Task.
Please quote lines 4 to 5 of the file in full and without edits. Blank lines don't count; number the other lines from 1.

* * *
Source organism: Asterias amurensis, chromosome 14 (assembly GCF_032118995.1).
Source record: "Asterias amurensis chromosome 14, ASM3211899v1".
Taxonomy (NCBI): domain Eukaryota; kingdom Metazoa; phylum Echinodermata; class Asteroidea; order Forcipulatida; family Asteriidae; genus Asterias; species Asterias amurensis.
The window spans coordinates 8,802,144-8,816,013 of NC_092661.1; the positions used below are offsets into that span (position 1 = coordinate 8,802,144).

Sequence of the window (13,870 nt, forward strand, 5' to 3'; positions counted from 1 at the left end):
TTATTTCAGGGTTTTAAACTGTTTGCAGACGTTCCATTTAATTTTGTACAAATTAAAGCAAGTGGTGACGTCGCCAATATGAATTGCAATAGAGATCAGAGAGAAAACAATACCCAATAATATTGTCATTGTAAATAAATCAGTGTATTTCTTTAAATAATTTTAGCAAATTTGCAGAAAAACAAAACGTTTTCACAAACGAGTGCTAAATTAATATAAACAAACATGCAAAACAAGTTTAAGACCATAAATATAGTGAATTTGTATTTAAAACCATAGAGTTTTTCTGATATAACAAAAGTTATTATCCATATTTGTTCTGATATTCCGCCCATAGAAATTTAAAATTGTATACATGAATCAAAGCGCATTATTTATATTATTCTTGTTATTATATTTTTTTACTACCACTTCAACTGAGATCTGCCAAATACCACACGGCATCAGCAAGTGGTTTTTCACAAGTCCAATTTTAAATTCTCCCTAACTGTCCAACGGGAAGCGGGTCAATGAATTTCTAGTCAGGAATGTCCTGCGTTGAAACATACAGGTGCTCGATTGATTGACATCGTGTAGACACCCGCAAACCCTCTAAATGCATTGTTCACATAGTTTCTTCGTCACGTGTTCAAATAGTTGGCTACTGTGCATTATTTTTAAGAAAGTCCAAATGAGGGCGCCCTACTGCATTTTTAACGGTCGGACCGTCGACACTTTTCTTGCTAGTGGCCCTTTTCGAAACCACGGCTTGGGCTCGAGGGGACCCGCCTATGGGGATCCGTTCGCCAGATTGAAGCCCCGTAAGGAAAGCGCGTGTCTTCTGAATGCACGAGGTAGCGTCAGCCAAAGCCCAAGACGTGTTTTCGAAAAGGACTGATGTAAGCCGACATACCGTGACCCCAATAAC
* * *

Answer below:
The window spans coordinates 8,802,144-8,816,013 of NC_092661.1; the positions used below are offsets into that span (position 1 = coordinate 8,802,144).

Sequence of the window (13,870 nt, forward strand, 5' to 3'; positions counted from 1 at the left end):